Americans overwhelmingly think they have lost control over their personal information, with a majority concerned about monitoring of their communications by the government and businesses, a new Pew Research Center survey finds.
The research, published Wednesday, focused on public perceptions of privacy after Edward Snowden leaked documents disclosing widespread surveillance by the National Security Agency.
“Americans’ lack of confidence in core communications channels tracks closely with how much they have heard about government surveillance programs,” the survey said.
Pew’s survey found 91 percent of adults either agreed or strongly agreed that consumers have lost control over their personal information, while 88 percent of adults agreed or strongly agreed that it would be “very difficult to remove inaccurate information about them online.”
Trust in the government doesn’t fare much better – 80 percent of adults said Americans should be concerned about the government’s monitoring of phone calls and internet communications.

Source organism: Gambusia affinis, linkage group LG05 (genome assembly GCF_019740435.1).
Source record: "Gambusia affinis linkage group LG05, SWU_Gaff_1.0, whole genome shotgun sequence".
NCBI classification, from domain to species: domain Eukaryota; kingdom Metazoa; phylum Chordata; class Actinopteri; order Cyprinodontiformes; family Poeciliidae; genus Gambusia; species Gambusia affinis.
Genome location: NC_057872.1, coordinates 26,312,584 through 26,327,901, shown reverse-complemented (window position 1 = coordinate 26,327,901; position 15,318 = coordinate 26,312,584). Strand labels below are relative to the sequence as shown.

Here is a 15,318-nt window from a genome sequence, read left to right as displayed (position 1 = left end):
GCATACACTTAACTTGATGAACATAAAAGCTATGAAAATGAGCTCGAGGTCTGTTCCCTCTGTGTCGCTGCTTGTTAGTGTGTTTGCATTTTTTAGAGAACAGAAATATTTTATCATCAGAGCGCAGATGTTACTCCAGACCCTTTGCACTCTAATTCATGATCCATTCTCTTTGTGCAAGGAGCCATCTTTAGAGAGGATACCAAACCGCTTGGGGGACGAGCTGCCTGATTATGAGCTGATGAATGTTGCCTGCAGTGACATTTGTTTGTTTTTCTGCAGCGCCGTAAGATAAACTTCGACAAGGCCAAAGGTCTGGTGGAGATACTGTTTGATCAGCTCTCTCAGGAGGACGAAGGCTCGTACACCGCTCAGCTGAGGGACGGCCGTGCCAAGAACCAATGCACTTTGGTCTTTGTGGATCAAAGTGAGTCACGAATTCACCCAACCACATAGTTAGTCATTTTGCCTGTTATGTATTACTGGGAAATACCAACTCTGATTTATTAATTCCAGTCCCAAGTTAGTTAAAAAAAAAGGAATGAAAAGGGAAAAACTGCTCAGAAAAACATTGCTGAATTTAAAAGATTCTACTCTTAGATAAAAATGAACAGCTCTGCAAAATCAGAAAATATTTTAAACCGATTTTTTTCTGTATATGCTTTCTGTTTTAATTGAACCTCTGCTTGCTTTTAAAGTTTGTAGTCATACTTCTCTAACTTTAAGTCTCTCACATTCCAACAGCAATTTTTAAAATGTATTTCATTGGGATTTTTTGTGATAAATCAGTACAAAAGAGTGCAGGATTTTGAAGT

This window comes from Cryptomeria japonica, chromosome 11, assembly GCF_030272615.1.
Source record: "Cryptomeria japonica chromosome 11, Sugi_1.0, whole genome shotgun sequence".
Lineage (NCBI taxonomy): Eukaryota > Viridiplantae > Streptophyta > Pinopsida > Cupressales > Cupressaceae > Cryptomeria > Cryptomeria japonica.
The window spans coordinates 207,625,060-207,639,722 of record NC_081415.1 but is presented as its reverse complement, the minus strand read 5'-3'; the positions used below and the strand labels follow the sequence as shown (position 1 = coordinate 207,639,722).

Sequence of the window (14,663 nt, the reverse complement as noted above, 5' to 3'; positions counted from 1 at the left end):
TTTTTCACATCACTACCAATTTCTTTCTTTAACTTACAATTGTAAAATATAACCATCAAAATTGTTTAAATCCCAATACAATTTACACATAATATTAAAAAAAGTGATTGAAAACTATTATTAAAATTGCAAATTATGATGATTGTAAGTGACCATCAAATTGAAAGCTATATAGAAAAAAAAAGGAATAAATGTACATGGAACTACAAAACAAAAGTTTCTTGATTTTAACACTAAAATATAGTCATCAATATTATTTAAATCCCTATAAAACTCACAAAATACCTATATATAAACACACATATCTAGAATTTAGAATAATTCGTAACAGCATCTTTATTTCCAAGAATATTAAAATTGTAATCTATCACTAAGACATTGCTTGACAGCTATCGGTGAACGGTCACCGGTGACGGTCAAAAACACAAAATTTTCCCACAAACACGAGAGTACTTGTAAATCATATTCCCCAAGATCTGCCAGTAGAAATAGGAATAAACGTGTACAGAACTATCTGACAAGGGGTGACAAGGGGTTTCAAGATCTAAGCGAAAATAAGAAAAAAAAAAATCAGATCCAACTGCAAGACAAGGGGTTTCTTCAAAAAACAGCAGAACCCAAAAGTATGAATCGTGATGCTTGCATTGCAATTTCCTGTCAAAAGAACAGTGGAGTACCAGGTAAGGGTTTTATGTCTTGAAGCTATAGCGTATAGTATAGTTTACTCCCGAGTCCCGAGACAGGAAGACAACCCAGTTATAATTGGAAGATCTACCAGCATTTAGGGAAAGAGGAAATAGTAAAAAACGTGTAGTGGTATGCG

“Respondents felt like there was this cloud of uncertainty hanging over how their data is being used,” said Mary Madden, a senior researcher with Pew’s Internet Project.
Despite their concern about the government’s access to their data, Americans said they think the same government could do more to regulate how advertisers use their personal information. Only 34 percent of those surveyed said the government should not get more involved.
And it’s not just older generations who are worried about their privacy – 32 percent of respondents 18 to 29 years old said they had asked someone to correct or remove information about them online.
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